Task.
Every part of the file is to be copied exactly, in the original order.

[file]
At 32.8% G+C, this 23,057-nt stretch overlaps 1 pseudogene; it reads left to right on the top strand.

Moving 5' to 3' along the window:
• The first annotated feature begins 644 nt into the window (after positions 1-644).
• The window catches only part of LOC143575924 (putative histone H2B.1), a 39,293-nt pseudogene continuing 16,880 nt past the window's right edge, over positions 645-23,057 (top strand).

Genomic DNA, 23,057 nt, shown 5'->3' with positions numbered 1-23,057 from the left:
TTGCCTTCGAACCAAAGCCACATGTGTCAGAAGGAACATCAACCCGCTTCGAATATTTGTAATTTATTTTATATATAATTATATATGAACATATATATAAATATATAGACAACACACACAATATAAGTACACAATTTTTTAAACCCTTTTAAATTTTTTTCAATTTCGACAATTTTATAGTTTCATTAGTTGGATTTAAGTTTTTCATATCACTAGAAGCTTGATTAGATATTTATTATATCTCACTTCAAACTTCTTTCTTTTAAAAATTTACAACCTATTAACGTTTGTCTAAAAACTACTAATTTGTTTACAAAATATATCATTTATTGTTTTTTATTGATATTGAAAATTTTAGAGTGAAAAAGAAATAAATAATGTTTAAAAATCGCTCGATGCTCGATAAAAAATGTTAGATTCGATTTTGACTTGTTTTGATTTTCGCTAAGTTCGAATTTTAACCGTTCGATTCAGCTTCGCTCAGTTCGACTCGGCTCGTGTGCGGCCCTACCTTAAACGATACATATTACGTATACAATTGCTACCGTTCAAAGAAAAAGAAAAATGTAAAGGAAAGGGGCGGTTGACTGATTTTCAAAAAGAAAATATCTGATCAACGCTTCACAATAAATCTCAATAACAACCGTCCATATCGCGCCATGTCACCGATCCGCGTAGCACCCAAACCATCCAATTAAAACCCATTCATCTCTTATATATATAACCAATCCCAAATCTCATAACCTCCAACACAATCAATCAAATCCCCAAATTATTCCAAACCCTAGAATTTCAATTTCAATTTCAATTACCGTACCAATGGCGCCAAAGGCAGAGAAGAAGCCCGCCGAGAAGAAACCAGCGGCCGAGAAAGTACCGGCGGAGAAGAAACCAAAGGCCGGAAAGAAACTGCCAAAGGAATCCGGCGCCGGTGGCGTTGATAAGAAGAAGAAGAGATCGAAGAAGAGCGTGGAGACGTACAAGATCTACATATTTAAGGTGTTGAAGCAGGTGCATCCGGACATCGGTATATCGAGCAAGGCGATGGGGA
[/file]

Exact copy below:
At 32.8% G+C, this 23,057-nt stretch overlaps 1 pseudogene; it reads left to right on the top strand.

Moving 5' to 3' along the window:
• The first annotated feature begins 644 nt into the window (after positions 1-644).
• The window catches only part of LOC143575924 (putative histone H2B.1), a 39,293-nt pseudogene continuing 16,880 nt past the window's right edge, over positions 645-23,057 (top strand).

Genomic DNA, 23,057 nt, shown 5'->3' with positions numbered 1-23,057 from the left:
TTGCCTTCGAACCAAAGCCACATGTGTCAGAAGGAACATCAACCCGCTTCGAATATTTGTAATTTATTTTATATATAATTATATATGAACATATATATAAATATATAGACAACACACACAATATAAGTACACAATTTTTTAAACCCTTTTAAATTTTTTTCAATTTCGACAATTTTATAGTTTCATTAGTTGGATTTAAGTTTTTCATATCACTAGAAGCTTGATTAGATATTTATTATATCTCACTTCAAACTTCTTTCTTTTAAAAATTTACAACCTATTAACGTTTGTCTAAAAACTACTAATTTGTTTACAAAATATATCATTTATTGTTTTTTATTGATATTGAAAATTTTAGAGTGAAAAAGAAATAAATAATGTTTAAAAATCGCTCGATGCTCGATAAAAAATGTTAGATTCGATTTTGACTTGTTTTGATTTTCGCTAAGTTCGAATTTTAACCGTTCGATTCAGCTTCGCTCAGTTCGACTCGGCTCGTGTGCGGCCCTACCTTAAACGATACATATTACGTATACAATTGCTACCGTTCAAAGAAAAAGAAAAATGTAAAGGAAAGGGGCGGTTGACTGATTTTCAAAAAGAAAATATCTGATCAACGCTTCACAATAAATCTCAATAACAACCGTCCATATCGCGCCATGTCACCGATCCGCGTAGCACCCAAACCATCCAATTAAAACCCATTCATCTCTTATATATATAACCAATCCCAAATCTCATAACCTCCAACACAATCAATCAAATCCCCAAATTATTCCAAACCCTAGAATTTCAATTTCAATTTCAATTACCGTACCAATGGCGCCAAAGGCAGAGAAGAAGCCCGCCGAGAAGAAACCAGCGGCCGAGAAAGTACCGGCGGAGAAGAAACCAAAGGCCGGAAAGAAACTGCCAAAGGAATCCGGCGCCGGTGGCGTTGATAAGAAGAAGAAGAGATCGAAGAAGAGCGTGGAGACGTACAAGATCTACATATTTAAGGTGTTGAAGCAGGTGCATCCGGACATCGGTATATCGAGCAAGGCGATGGGGA